Reed’s on the chase for 50 career sx wins.
Your mom and dad were never the super serious, Tony Alessi amateur parent types were they?
I’m not sure you if you can compare my mom and dad to Tony Alessi. I believe that you guys have never seen my parents as they were. I came over here and they were pretty distant. It wasn’t like they were super involved. My mom and dad were super into it. My dad was gnarly. My mom pushed pretty hard. It’s one of those things where I think it’s the nature of the beast. I don’t really know anybody that’s been successful that’s just had a perfect upbringing and their mom and dad’s just been there, “We totally support you. Go out there and do your best.” There’s a push. That’s my feeling. I haven’t seen, unless you guys have, any mom or dad that just is all good about going racing and it’s just “Do your best, kid.” I think that everyone’s heavily invested.
I know my mom and dad spent a lot of money and I think when they’re spending a lot of money they don’t want to just waste their time. They want to try to get the most out of it. I was the kid that grew up and my dad was gnarly, but he always told me, when you turn 18 you can do what you want. Well, then I turned 18 and I’m still living at home. And then he’s like, when you’ve got your own house and you pay your own bills, you can do what you want. I’m like, all right, so I’ve got to get out of here. That’s when I packed up and went overseas. From then on, I always wanted my dad to be a dad, not my coach or the guy yelling at me.
(Caller) What are your thoughts or predictions on Ryan Villopoto? How do you think he’s going to do overseas?
I don’t know, man. We talk about it. I’ve been there, raced that series and have a lot of friends over there. I think it’s intriguing to see RV go over there. We all know what RV can do. We know how talented he is. I know a lot of things that he’s doing as far as bike setup and everything like that. He’s going down the USA route and I don’t know that that’s perfect for over there. Maybe he’s good enough to just make it happen. From what I’ve seen on TV it looks a lot like Utah. It’s going to be at night, it’s going to be sketchy. Ryan Villopoto’s pretty good at sketchy. I think this weekend and then Thailand will be decent weekends for him. When we start doing the European tour I think we’ll start to see where he fits in.
Keefer- You’ve been married for many years and you have three kids. Your home life has to be right as far as everything’s good at home, so when you leave you know everything’s okay in your mind. I think you can relax when you race. I think on the outside people don’t see that. They see you winning, they see your team, but they don’t see the part when you go home with Ellie and your kids and all the calmness that you have around you. For me, just being an average guy, I need that in my life, just to have a good day. How important is it to have a really solid base at home to make you ride well every Saturday night?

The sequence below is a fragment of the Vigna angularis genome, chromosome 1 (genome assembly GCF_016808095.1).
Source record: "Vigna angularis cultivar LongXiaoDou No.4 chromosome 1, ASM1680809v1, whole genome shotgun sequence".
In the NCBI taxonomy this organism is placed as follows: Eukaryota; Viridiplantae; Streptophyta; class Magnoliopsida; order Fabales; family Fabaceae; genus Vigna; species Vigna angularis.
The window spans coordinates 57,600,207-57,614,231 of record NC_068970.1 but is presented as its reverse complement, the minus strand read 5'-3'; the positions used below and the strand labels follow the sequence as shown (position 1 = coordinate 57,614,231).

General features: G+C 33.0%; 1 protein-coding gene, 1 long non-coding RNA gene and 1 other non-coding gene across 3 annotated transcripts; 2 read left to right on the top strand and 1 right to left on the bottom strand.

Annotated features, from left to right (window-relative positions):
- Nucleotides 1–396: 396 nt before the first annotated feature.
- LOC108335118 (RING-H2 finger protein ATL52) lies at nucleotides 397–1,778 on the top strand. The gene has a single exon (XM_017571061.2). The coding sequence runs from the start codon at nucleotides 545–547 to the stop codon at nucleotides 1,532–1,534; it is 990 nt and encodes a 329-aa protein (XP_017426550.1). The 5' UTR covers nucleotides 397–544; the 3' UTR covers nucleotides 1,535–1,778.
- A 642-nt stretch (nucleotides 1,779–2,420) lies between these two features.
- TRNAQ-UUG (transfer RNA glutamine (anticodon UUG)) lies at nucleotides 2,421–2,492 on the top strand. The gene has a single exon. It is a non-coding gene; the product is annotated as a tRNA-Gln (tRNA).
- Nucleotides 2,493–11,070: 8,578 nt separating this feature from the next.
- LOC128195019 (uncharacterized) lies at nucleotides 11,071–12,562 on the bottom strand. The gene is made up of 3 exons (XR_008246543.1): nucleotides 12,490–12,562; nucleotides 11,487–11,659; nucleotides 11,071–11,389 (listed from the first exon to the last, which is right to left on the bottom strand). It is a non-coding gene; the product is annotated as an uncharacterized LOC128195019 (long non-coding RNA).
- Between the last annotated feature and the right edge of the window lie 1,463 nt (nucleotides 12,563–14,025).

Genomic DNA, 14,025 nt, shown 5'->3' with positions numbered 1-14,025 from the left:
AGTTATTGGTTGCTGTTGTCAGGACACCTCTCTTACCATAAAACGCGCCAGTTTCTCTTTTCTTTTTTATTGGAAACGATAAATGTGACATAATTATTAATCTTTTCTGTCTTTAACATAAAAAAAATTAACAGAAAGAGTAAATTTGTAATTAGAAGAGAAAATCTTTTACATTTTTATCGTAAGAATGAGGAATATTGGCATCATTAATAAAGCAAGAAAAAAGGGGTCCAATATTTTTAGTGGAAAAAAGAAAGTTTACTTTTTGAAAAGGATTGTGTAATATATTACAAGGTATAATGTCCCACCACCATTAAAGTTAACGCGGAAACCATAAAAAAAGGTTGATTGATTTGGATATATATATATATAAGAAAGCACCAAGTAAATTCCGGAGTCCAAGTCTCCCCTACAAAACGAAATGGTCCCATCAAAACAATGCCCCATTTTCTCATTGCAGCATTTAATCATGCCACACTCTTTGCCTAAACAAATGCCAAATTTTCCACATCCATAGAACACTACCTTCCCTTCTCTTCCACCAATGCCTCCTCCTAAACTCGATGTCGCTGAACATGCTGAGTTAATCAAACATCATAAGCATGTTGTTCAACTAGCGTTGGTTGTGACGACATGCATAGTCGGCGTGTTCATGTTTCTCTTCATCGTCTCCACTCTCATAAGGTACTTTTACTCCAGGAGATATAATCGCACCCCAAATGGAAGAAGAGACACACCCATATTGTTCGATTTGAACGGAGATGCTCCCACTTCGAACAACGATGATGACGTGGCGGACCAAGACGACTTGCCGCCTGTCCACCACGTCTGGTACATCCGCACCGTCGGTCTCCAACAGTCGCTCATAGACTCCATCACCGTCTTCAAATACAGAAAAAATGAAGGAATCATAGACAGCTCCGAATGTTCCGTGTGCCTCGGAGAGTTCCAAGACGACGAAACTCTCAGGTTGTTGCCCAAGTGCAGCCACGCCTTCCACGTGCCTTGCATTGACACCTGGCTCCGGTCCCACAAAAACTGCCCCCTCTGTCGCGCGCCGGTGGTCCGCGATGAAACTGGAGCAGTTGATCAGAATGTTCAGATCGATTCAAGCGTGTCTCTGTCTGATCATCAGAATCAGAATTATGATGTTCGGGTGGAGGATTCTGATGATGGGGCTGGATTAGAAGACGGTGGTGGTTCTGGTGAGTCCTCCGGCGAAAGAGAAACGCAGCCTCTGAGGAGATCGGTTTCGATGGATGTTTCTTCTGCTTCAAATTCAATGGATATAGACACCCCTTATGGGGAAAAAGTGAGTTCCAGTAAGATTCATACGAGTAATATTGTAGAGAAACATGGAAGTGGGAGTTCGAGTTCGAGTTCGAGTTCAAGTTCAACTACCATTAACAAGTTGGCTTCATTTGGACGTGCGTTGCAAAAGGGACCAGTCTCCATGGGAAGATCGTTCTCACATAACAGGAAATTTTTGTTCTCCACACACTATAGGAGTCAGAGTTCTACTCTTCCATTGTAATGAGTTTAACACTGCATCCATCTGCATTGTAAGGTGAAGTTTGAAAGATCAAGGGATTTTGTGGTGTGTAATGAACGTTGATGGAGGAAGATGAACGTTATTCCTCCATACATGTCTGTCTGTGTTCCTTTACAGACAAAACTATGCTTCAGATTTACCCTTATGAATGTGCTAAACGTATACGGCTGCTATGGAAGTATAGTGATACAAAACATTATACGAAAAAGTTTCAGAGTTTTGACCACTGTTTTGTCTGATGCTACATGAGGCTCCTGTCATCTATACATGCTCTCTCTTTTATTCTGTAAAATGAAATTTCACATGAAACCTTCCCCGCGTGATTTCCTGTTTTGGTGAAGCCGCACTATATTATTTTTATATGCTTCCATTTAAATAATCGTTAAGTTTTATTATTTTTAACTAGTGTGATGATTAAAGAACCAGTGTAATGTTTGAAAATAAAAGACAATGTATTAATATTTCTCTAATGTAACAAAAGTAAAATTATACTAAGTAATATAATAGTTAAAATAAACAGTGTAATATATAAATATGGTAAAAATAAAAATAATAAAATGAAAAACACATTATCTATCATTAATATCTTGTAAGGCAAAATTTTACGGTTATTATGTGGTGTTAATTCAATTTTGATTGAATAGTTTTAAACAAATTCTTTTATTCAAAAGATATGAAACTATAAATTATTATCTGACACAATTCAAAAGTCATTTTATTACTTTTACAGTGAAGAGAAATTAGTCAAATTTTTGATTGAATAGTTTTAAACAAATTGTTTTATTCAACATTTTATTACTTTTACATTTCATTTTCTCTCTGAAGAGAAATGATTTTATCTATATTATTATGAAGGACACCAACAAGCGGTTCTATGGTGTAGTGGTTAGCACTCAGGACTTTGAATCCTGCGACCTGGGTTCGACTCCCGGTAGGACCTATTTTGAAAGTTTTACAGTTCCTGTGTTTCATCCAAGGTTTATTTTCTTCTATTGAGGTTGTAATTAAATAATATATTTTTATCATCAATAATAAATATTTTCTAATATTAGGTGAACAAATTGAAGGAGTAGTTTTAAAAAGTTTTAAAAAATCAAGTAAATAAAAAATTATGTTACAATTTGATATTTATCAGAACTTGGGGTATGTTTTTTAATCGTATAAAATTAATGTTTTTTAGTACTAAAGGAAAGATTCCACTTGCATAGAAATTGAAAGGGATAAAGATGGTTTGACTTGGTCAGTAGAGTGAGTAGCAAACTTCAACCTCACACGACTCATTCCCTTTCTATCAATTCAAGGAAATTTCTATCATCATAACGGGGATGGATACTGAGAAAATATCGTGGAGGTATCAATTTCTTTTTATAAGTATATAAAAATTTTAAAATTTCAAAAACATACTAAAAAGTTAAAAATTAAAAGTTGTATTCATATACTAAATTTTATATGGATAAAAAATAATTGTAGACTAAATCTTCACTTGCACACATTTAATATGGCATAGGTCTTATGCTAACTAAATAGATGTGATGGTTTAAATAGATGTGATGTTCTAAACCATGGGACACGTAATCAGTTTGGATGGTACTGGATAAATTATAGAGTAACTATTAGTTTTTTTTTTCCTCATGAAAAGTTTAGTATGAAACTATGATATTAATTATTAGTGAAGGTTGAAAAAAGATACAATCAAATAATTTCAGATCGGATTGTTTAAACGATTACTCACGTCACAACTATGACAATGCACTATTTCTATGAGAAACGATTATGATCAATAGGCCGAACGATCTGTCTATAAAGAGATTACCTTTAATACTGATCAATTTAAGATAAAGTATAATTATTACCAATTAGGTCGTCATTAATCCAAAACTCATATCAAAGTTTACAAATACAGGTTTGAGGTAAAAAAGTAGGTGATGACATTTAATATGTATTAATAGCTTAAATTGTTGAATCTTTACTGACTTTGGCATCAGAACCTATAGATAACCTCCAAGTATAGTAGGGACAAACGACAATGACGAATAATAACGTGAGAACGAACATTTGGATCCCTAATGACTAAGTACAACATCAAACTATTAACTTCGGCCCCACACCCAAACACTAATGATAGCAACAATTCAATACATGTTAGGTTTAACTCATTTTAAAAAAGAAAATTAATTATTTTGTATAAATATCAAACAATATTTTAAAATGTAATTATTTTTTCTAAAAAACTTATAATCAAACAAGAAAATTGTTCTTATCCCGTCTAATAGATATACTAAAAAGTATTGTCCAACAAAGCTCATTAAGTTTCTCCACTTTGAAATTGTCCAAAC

Absolutely. It’s such a perfect thing to touch on, because it’s like your family or in this case Ellie, she’s like the backbone. She’s the support crew. She’s the one that picks up the pieces. When you’re living somewhere and you’re living in a motorhome, suddenly you find yourself having to not be selfish. And suddenly you start to have to be like, my wife’s home sick or my girlfriend’s home sick. Then you got to play the babysitter and “It’s cool. Only six more months of this.” I’ve been there. I lived out of a motorhome and when it rains it’s muddy and nasty and she’s crying, “I just want to go home. I miss my mom,” and all of these things. And I don’t know enough about Ryan and Kristen to know that she’s close to her family or anything like that, so I’m not saying it necessarily about them. But there’s a lot involved.
Is it hard for you to turn off the racing once you walk through the front door? Do you guys talk about racing at all or is it something totally different when you’re at home?
It is hard. This is our 4th year at the race team and Ellie and I doing this thing. Last year we took on the merchandise. We’ve kind of gotten to a point where the race team, we talk about it in August, September, October, and then it’s like we don’t talk about it. It becomes kind of like I deal with the race team, I deal with it during the off-season and my agent, and all those kinds of things. We’ve kind of found a happy medium and it takes a long time to find that. If I was kind of doing race team I couldn’t overlook race team and I couldn’t overlook the merchandise. So then Ellie was pretty much 100% doing the merchandise, I was doing race team. You try to find that place where you can’t all just take on so much and your plate’s just full.